News Feed Forums Broad Acre Crops Tar spot in corn Reply To: Tar spot in corn

  • Jacob Landis

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    September 17, 2021 at 9:42 pm
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    Ok I was way off, ignore what I said. Tar spot is a fungus, Phyllachora maydis . The complex happens when a second fungus, Monographella maydis, also attacks the plant. I’m sure P. maydis is still around, but it hasn’t become complex in our area since 2018.

    According to a bulletin from Purdue it needs low temps, high humidity, and leaf wetness for extended times.

    Here’s an excerpt as well as some links:

    “P. maydis is not widely
    considered to cause economic damage when present
    alone, although there were isolated reports of damage
    in old literature. However, significant yield losses were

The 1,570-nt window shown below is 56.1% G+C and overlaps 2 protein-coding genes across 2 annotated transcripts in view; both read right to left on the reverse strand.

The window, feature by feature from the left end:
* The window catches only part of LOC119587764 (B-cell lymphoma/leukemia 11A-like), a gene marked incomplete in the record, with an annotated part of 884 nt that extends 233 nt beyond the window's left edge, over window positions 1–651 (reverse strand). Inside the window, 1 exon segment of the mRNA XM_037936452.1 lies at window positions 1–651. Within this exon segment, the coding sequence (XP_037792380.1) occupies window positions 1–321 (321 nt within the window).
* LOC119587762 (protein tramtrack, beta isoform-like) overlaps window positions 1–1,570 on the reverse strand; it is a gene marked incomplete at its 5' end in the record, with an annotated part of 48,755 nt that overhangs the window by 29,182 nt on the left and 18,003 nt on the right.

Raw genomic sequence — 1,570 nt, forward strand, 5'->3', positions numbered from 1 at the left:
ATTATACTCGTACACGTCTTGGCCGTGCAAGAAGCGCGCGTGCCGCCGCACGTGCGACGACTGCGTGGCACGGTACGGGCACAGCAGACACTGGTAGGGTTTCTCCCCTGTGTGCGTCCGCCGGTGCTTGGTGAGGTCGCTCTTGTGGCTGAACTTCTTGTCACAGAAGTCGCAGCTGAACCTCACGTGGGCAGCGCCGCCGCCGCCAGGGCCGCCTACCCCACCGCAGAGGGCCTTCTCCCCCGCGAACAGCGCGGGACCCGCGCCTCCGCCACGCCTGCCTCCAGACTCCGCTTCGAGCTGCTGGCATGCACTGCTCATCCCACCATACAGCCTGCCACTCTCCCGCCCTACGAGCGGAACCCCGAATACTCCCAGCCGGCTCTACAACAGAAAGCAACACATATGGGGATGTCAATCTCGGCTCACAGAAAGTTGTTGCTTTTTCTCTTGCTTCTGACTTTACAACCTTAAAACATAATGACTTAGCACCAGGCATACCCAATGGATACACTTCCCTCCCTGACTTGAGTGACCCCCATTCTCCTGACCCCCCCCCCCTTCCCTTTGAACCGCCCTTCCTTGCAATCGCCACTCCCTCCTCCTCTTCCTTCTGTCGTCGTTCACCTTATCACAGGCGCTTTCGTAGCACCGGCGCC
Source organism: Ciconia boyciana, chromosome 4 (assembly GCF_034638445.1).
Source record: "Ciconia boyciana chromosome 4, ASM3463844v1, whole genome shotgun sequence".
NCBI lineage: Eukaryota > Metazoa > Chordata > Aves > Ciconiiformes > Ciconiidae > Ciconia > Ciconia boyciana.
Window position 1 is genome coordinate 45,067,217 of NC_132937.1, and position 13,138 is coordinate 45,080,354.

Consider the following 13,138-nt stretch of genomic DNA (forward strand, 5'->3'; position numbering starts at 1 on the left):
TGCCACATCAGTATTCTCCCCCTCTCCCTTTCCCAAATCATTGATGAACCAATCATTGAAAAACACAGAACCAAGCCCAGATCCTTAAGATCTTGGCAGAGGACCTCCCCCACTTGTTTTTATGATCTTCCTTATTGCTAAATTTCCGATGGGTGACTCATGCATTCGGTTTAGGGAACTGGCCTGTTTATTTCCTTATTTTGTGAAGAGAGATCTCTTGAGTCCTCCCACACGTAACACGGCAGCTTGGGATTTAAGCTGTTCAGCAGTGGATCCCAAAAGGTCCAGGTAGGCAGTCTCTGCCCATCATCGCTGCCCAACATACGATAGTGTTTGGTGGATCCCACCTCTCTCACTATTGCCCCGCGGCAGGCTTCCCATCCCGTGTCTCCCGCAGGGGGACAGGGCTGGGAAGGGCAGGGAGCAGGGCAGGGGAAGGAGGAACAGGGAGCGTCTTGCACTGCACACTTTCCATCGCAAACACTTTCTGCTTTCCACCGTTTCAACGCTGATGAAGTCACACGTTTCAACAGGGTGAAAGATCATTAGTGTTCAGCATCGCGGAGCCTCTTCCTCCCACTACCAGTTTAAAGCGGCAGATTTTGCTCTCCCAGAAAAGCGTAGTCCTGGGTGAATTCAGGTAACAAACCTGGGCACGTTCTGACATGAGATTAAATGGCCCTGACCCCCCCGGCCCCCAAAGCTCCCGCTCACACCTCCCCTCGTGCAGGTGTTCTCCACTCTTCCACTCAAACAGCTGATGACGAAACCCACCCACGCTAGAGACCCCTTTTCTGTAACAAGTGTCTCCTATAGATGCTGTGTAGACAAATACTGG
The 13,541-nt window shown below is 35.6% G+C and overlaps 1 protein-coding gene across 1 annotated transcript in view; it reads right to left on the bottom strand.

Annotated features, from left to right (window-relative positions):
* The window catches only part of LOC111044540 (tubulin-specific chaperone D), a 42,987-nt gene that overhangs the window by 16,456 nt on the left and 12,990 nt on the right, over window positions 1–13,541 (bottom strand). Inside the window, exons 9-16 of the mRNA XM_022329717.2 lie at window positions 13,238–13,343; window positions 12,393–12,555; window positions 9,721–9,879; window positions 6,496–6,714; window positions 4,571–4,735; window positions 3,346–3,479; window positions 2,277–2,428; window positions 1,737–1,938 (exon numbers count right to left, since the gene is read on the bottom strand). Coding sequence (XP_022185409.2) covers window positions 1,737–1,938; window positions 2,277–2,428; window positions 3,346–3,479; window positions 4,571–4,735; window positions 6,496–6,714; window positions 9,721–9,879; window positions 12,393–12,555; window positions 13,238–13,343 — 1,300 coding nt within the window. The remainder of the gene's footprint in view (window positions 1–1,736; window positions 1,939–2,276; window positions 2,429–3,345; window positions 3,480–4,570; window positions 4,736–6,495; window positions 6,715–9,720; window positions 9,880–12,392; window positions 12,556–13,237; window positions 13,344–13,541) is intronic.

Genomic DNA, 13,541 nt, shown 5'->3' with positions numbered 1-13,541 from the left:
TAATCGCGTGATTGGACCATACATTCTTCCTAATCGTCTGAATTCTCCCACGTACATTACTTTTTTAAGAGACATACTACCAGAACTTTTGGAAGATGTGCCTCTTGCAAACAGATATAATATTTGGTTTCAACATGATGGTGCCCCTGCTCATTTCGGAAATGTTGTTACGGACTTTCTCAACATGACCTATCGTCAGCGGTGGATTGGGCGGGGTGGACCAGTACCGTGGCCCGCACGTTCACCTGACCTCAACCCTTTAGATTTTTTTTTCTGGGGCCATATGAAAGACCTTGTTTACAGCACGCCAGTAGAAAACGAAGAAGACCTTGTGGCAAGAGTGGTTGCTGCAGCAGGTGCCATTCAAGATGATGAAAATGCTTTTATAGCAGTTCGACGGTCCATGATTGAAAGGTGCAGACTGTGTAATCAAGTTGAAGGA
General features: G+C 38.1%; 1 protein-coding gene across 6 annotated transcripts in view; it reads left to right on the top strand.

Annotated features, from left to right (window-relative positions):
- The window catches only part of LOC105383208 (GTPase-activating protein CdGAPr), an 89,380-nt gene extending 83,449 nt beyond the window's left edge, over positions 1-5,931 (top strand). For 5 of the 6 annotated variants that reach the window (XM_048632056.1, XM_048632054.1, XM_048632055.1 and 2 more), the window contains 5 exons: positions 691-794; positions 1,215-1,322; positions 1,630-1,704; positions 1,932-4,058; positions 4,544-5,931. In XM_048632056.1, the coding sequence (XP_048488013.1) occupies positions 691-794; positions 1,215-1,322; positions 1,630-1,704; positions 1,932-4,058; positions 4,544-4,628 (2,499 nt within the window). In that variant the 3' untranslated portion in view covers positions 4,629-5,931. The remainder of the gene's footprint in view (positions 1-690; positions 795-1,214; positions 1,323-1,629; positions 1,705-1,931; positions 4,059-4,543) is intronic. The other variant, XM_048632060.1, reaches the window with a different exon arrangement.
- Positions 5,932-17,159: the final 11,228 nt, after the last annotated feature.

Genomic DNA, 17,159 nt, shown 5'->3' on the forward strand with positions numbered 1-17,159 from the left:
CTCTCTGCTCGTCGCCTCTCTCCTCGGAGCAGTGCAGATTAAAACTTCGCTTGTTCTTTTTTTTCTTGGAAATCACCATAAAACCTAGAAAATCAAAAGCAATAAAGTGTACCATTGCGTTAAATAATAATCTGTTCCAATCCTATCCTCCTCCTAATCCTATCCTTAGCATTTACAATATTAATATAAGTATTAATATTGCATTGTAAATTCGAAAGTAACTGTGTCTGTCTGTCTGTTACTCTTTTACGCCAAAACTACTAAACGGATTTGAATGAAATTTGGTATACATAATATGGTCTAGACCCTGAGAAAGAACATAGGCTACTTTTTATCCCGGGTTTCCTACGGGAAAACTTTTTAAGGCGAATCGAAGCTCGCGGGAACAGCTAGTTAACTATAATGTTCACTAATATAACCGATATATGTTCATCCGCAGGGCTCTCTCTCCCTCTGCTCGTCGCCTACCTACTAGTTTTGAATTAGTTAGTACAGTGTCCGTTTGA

reported from the tar spot complex, consisting of P.
    maydis and another fungus (Monographella maydis)
    associated with tar spot.
    Monographella maydis was not detected in any U.S.
    tar spot samples from 2015 to 2018. However, 2018
    observations indicate that the secondary fungus is not
    required to cause damage. Here in Indiana, P. maydis
    alone can cause yield loss under favorable environmental
    conditions.

    https://www.extension.purdue.edu/extmedia/bp/bp-90-w.pdf

    https://www.pioneer.com/CMRoot/Pioneer/US/Non_Searchable/agronomy/cropfocus_pdf/Tar-Spot-Complex-in-Corn.pdf

    I find it interesting that it notes that the fungus is present on the leaf surface without causing harm.

    From Pioneer, “M. maydis is commonly found on the surface of corn leaves, and
    usually is asymptomatic, because it is only in association with P.
    maydis that M. maydis can develop signs of tar spot. P. maydis in
    association with M. maydis causes the fungus to become
    pathogenic and highly virulent.”

    I don’t know plant physiology well enough, but I wonder if the corn plant processes nutrition differently at high humidity and low temps resulting in some imbalance? Or something in the micro-biome results in a trigger for P maydis to begin growing?